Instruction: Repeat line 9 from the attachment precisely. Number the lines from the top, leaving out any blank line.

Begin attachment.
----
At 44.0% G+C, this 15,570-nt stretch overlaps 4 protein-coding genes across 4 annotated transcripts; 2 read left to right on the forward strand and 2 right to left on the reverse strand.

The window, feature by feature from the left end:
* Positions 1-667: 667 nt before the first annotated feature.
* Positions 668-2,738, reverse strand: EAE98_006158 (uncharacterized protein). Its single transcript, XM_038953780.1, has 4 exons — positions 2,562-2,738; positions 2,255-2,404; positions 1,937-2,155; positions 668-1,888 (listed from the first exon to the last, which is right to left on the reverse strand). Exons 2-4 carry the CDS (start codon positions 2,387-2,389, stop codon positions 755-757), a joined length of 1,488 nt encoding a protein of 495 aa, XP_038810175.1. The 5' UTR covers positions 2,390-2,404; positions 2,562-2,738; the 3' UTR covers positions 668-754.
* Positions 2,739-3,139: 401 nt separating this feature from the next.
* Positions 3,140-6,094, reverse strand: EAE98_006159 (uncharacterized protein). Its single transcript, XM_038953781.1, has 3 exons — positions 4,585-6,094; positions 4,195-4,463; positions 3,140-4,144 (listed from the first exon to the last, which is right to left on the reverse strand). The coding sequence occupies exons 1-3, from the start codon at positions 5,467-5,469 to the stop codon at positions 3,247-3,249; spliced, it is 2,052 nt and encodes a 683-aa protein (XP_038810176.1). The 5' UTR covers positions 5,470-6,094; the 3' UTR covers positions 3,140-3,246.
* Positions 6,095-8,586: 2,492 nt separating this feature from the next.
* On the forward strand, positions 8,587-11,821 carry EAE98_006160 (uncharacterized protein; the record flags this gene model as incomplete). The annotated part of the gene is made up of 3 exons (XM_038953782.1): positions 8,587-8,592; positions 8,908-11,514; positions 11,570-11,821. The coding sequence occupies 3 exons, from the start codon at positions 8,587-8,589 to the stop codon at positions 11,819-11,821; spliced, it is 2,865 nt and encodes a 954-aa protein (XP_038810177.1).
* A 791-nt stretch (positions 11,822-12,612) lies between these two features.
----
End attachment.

* A 791-nt stretch (positions 11,822-12,612) lies between these two features.